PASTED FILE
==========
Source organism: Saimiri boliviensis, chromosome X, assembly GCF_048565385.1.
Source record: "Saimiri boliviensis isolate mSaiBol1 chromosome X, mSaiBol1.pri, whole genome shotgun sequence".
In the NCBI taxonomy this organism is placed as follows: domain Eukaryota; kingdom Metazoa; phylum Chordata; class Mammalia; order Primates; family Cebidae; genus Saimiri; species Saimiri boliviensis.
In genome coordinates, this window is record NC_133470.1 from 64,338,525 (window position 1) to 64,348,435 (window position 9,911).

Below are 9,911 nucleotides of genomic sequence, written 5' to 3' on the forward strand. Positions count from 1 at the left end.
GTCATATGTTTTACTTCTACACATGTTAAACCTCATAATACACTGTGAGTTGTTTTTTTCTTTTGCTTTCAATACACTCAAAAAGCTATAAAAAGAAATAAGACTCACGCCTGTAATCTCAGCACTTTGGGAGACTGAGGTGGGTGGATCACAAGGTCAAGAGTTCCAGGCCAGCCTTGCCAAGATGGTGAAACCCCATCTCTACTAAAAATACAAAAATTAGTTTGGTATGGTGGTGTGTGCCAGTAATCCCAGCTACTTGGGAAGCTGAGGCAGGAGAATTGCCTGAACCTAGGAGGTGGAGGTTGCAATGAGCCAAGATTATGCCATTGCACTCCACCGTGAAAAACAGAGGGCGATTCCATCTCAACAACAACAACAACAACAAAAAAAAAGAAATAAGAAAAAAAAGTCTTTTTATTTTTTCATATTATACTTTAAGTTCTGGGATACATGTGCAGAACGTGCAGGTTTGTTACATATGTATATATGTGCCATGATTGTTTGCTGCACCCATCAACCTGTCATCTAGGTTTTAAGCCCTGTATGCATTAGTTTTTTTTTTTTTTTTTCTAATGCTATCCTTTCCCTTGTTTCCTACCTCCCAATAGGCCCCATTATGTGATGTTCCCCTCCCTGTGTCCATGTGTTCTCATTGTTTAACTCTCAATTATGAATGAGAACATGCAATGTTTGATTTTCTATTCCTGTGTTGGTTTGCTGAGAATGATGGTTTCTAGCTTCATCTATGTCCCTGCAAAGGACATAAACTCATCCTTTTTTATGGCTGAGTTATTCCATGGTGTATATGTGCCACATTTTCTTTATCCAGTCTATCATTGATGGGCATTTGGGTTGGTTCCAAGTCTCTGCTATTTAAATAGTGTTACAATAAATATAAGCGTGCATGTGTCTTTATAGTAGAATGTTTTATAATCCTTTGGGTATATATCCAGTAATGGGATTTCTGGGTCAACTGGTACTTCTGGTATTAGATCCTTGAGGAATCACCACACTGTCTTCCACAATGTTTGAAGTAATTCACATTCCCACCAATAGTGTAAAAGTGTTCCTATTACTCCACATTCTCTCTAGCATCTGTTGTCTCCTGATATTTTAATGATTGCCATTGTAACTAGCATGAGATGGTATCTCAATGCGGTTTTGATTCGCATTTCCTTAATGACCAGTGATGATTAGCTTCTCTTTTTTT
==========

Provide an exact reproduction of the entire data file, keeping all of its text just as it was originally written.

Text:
Source organism: Saimiri boliviensis, chromosome X, assembly GCF_048565385.1.
Source record: "Saimiri boliviensis isolate mSaiBol1 chromosome X, mSaiBol1.pri, whole genome shotgun sequence".
In the NCBI taxonomy this organism is placed as follows: domain Eukaryota; kingdom Metazoa; phylum Chordata; class Mammalia; order Primates; family Cebidae; genus Saimiri; species Saimiri boliviensis.
In genome coordinates, this window is record NC_133470.1 from 64,338,525 (window position 1) to 64,348,435 (window position 9,911).

Below are 9,911 nucleotides of genomic sequence, written 5' to 3' on the forward strand. Positions count from 1 at the left end.
GTCATATGTTTTACTTCTACACATGTTAAACCTCATAATACACTGTGAGTTGTTTTTTTCTTTTGCTTTCAATACACTCAAAAAGCTATAAAAAGAAATAAGACTCACGCCTGTAATCTCAGCACTTTGGGAGACTGAGGTGGGTGGATCACAAGGTCAAGAGTTCCAGGCCAGCCTTGCCAAGATGGTGAAACCCCATCTCTACTAAAAATACAAAAATTAGTTTGGTATGGTGGTGTGTGCCAGTAATCCCAGCTACTTGGGAAGCTGAGGCAGGAGAATTGCCTGAACCTAGGAGGTGGAGGTTGCAATGAGCCAAGATTATGCCATTGCACTCCACCGTGAAAAACAGAGGGCGATTCCATCTCAACAACAACAACAACAACAAAAAAAAAGAAATAAGAAAAAAAAGTCTTTTTATTTTTTCATATTATACTTTAAGTTCTGGGATACATGTGCAGAACGTGCAGGTTTGTTACATATGTATATATGTGCCATGATTGTTTGCTGCACCCATCAACCTGTCATCTAGGTTTTAAGCCCTGTATGCATTAGTTTTTTTTTTTTTTTTTCTAATGCTATCCTTTCCCTTGTTTCCTACCTCCCAATAGGCCCCATTATGTGATGTTCCCCTCCCTGTGTCCATGTGTTCTCATTGTTTAACTCTCAATTATGAATGAGAACATGCAATGTTTGATTTTCTATTCCTGTGTTGGTTTGCTGAGAATGATGGTTTCTAGCTTCATCTATGTCCCTGCAAAGGACATAAACTCATCCTTTTTTATGGCTGAGTTATTCCATGGTGTATATGTGCCACATTTTCTTTATCCAGTCTATCATTGATGGGCATTTGGGTTGGTTCCAAGTCTCTGCTATTTAAATAGTGTTACAATAAATATAAGCGTGCATGTGTCTTTATAGTAGAATGTTTTATAATCCTTTGGGTATATATCCAGTAATGGGATTTCTGGGTCAACTGGTACTTCTGGTATTAGATCCTTGAGGAATCACCACACTGTCTTCCACAATGTTTGAAGTAATTCACATTCCCACCAATAGTGTAAAAGTGTTCCTATTACTCCACATTCTCTCTAGCATCTGTTGTCTCCTGATATTTTAATGATTGCCATTGTAACTAGCATGAGATGGTATCTCAATGCGGTTTTGATTCGCATTTCCTTAATGACCAGTGATGATTAGCTTCTCTTTTTTT